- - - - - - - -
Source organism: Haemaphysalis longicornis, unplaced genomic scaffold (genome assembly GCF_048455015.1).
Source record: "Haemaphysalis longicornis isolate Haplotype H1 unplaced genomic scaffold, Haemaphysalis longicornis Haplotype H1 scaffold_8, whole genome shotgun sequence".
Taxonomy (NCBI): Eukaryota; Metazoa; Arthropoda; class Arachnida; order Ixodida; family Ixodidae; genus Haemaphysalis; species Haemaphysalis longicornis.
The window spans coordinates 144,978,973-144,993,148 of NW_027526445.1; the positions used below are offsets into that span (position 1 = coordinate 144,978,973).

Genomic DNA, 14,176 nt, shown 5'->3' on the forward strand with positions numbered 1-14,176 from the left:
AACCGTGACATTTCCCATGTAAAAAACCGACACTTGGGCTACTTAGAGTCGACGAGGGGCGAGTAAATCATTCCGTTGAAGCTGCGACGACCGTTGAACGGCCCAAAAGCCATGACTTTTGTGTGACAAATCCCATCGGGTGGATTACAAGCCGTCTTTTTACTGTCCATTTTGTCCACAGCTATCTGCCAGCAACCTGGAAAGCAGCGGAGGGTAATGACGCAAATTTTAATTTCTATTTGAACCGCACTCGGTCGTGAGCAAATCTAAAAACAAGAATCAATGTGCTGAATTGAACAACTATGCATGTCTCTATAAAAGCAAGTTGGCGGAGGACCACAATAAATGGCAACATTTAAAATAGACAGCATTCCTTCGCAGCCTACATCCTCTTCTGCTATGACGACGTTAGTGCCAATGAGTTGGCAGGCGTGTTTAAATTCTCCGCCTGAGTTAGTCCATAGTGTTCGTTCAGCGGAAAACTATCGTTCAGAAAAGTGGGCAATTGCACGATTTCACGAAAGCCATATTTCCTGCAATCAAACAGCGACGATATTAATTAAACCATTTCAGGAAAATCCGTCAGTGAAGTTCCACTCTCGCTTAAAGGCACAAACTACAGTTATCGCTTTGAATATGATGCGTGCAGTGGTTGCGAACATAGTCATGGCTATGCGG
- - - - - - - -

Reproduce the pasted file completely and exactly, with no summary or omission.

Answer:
Source organism: Haemaphysalis longicornis, unplaced genomic scaffold (genome assembly GCF_048455015.1).
Source record: "Haemaphysalis longicornis isolate Haplotype H1 unplaced genomic scaffold, Haemaphysalis longicornis Haplotype H1 scaffold_8, whole genome shotgun sequence".
Taxonomy (NCBI): Eukaryota; Metazoa; Arthropoda; class Arachnida; order Ixodida; family Ixodidae; genus Haemaphysalis; species Haemaphysalis longicornis.
The window spans coordinates 144,978,973-144,993,148 of NW_027526445.1; the positions used below are offsets into that span (position 1 = coordinate 144,978,973).

Genomic DNA, 14,176 nt, shown 5'->3' on the forward strand with positions numbered 1-14,176 from the left:
AACCGTGACATTTCCCATGTAAAAAACCGACACTTGGGCTACTTAGAGTCGACGAGGGGCGAGTAAATCATTCCGTTGAAGCTGCGACGACCGTTGAACGGCCCAAAAGCCATGACTTTTGTGTGACAAATCCCATCGGGTGGATTACAAGCCGTCTTTTTACTGTCCATTTTGTCCACAGCTATCTGCCAGCAACCTGGAAAGCAGCGGAGGGTAATGACGCAAATTTTAATTTCTATTTGAACCGCACTCGGTCGTGAGCAAATCTAAAAACAAGAATCAATGTGCTGAATTGAACAACTATGCATGTCTCTATAAAAGCAAGTTGGCGGAGGACCACAATAAATGGCAACATTTAAAATAGACAGCATTCCTTCGCAGCCTACATCCTCTTCTGCTATGACGACGTTAGTGCCAATGAGTTGGCAGGCGTGTTTAAATTCTCCGCCTGAGTTAGTCCATAGTGTTCGTTCAGCGGAAAACTATCGTTCAGAAAAGTGGGCAATTGCACGATTTCACGAAAGCCATATTTCCTGCAATCAAACAGCGACGATATTAATTAAACCATTTCAGGAAAATCCGTCAGTGAAGTTCCACTCTCGCTTAAAGGCACAAACTACAGTTATCGCTTTGAATATGATGCGTGCAGTGGTTGCGAACATAGTCATGGCTATGCGG